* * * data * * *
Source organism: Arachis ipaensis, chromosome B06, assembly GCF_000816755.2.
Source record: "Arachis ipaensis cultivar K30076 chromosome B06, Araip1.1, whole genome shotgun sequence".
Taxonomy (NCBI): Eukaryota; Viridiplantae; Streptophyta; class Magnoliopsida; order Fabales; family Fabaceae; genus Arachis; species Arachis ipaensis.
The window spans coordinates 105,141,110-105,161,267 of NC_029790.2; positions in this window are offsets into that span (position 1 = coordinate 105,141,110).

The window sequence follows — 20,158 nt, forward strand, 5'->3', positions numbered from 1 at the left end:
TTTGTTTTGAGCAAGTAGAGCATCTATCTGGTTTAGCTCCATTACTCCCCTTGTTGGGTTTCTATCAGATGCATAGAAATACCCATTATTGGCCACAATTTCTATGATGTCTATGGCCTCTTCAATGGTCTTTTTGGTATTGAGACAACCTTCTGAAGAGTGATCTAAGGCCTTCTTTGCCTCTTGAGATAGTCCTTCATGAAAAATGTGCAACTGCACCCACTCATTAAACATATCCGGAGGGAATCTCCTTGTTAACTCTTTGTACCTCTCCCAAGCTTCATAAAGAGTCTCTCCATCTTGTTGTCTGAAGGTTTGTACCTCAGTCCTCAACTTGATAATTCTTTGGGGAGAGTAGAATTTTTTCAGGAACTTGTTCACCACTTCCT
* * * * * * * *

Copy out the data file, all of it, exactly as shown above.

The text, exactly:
Source organism: Arachis ipaensis, chromosome B06, assembly GCF_000816755.2.
Source record: "Arachis ipaensis cultivar K30076 chromosome B06, Araip1.1, whole genome shotgun sequence".
Taxonomy (NCBI): Eukaryota; Viridiplantae; Streptophyta; class Magnoliopsida; order Fabales; family Fabaceae; genus Arachis; species Arachis ipaensis.
The window spans coordinates 105,141,110-105,161,267 of NC_029790.2; positions in this window are offsets into that span (position 1 = coordinate 105,141,110).

The window sequence follows — 20,158 nt, forward strand, 5'->3', positions numbered from 1 at the left end:
TTTGTTTTGAGCAAGTAGAGCATCTATCTGGTTTAGCTCCATTACTCCCCTTGTTGGGTTTCTATCAGATGCATAGAAATACCCATTATTGGCCACAATTTCTATGATGTCTATGGCCTCTTCAATGGTCTTTTTGGTATTGAGACAACCTTCTGAAGAGTGATCTAAGGCCTTCTTTGCCTCTTGAGATAGTCCTTCATGAAAAATGTGCAACTGCACCCACTCATTAAACATATCCGGAGGGAATCTCCTTGTTAACTCTTTGTACCTCTCCCAAGCTTCATAAAGAGTCTCTCCATCTTGTTGTCTGAAGGTTTGTACCTCAGTCCTCAACTTGATAATTCTTTGGGGAGAGTAGAATTTTTTCAGGAACTTGTTCACCACTTCCT